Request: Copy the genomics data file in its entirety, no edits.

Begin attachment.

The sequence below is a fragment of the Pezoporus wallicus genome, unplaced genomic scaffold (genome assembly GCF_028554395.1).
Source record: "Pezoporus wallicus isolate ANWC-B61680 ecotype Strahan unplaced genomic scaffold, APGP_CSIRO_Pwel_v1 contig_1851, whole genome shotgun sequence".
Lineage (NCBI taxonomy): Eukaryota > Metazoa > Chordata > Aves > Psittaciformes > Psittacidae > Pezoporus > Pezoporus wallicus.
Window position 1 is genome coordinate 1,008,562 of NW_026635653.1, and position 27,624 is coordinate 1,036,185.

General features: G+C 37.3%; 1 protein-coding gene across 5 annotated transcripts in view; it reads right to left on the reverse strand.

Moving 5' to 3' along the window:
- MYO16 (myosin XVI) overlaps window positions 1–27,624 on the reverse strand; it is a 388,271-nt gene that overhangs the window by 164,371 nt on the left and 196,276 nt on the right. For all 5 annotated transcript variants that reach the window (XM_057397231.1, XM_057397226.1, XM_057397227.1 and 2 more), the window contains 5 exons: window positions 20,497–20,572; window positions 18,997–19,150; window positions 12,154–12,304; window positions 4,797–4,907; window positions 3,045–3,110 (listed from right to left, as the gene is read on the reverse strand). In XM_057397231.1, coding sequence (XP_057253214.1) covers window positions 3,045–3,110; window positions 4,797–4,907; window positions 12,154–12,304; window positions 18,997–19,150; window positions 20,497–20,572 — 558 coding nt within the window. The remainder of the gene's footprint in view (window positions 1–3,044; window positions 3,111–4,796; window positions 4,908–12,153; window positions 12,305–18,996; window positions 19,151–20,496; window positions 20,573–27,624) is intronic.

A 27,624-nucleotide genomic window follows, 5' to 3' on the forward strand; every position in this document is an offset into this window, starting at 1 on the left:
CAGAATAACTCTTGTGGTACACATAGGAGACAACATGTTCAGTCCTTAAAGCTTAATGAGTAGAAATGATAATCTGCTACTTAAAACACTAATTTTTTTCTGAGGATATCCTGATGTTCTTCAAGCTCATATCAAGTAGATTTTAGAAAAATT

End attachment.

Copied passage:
The sequence below is a fragment of the Pezoporus wallicus genome, unplaced genomic scaffold (genome assembly GCF_028554395.1).
Source record: "Pezoporus wallicus isolate ANWC-B61680 ecotype Strahan unplaced genomic scaffold, APGP_CSIRO_Pwel_v1 contig_1851, whole genome shotgun sequence".
Lineage (NCBI taxonomy): Eukaryota > Metazoa > Chordata > Aves > Psittaciformes > Psittacidae > Pezoporus > Pezoporus wallicus.
Window position 1 is genome coordinate 1,008,562 of NW_026635653.1, and position 27,624 is coordinate 1,036,185.

General features: G+C 37.3%; 1 protein-coding gene across 5 annotated transcripts in view; it reads right to left on the reverse strand.

Moving 5' to 3' along the window:
- MYO16 (myosin XVI) overlaps window positions 1–27,624 on the reverse strand; it is a 388,271-nt gene that overhangs the window by 164,371 nt on the left and 196,276 nt on the right. For all 5 annotated transcript variants that reach the window (XM_057397231.1, XM_057397226.1, XM_057397227.1 and 2 more), the window contains 5 exons: window positions 20,497–20,572; window positions 18,997–19,150; window positions 12,154–12,304; window positions 4,797–4,907; window positions 3,045–3,110 (listed from right to left, as the gene is read on the reverse strand). In XM_057397231.1, coding sequence (XP_057253214.1) covers window positions 3,045–3,110; window positions 4,797–4,907; window positions 12,154–12,304; window positions 18,997–19,150; window positions 20,497–20,572 — 558 coding nt within the window. The remainder of the gene's footprint in view (window positions 1–3,044; window positions 3,111–4,796; window positions 4,908–12,153; window positions 12,305–18,996; window positions 19,151–20,496; window positions 20,573–27,624) is intronic.

A 27,624-nucleotide genomic window follows, 5' to 3' on the forward strand; every position in this document is an offset into this window, starting at 1 on the left:
CAGAATAACTCTTGTGGTACACATAGGAGACAACATGTTCAGTCCTTAAAGCTTAATGAGTAGAAATGATAATCTGCTACTTAAAACACTAATTTTTTTCTGAGGATATCCTGATGTTCTTCAAGCTCATATCAAGTAGATTTTAGAAAAATT